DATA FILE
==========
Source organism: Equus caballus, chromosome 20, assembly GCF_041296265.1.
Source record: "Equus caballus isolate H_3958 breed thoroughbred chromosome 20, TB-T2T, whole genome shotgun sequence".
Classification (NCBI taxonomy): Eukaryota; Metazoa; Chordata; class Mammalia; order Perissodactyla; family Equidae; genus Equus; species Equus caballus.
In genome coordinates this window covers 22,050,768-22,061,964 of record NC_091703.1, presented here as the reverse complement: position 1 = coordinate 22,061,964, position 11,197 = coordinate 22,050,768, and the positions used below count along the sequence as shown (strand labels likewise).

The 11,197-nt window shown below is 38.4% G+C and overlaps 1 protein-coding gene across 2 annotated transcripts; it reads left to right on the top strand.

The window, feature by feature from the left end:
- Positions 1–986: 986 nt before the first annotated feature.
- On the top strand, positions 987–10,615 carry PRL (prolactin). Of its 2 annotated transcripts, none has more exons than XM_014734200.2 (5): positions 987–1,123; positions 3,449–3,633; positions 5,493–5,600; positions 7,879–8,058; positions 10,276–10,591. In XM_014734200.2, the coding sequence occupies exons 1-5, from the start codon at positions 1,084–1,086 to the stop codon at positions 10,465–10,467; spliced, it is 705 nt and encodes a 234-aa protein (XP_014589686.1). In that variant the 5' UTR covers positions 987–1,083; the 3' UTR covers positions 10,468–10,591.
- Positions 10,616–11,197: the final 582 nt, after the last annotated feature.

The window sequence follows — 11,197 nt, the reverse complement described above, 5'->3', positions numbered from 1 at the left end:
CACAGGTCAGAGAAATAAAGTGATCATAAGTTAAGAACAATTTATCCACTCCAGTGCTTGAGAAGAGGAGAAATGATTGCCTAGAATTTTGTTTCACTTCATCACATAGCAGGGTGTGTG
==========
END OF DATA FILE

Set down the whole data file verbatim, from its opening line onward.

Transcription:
Source organism: Equus caballus, chromosome 20, assembly GCF_041296265.1.
Source record: "Equus caballus isolate H_3958 breed thoroughbred chromosome 20, TB-T2T, whole genome shotgun sequence".
Classification (NCBI taxonomy): Eukaryota; Metazoa; Chordata; class Mammalia; order Perissodactyla; family Equidae; genus Equus; species Equus caballus.
In genome coordinates this window covers 22,050,768-22,061,964 of record NC_091703.1, presented here as the reverse complement: position 1 = coordinate 22,061,964, position 11,197 = coordinate 22,050,768, and the positions used below count along the sequence as shown (strand labels likewise).

The 11,197-nt window shown below is 38.4% G+C and overlaps 1 protein-coding gene across 2 annotated transcripts; it reads left to right on the top strand.

The window, feature by feature from the left end:
- Positions 1–986: 986 nt before the first annotated feature.
- On the top strand, positions 987–10,615 carry PRL (prolactin). Of its 2 annotated transcripts, none has more exons than XM_014734200.2 (5): positions 987–1,123; positions 3,449–3,633; positions 5,493–5,600; positions 7,879–8,058; positions 10,276–10,591. In XM_014734200.2, the coding sequence occupies exons 1-5, from the start codon at positions 1,084–1,086 to the stop codon at positions 10,465–10,467; spliced, it is 705 nt and encodes a 234-aa protein (XP_014589686.1). In that variant the 5' UTR covers positions 987–1,083; the 3' UTR covers positions 10,468–10,591.
- Positions 10,616–11,197: the final 582 nt, after the last annotated feature.

The window sequence follows — 11,197 nt, the reverse complement described above, 5'->3', positions numbered from 1 at the left end:
CACAGGTCAGAGAAATAAAGTGATCATAAGTTAAGAACAATTTATCCACTCCAGTGCTTGAGAAGAGGAGAAATGATTGCCTAGAATTTTGTTTCACTTCATCACATAGCAGGGTGTGTG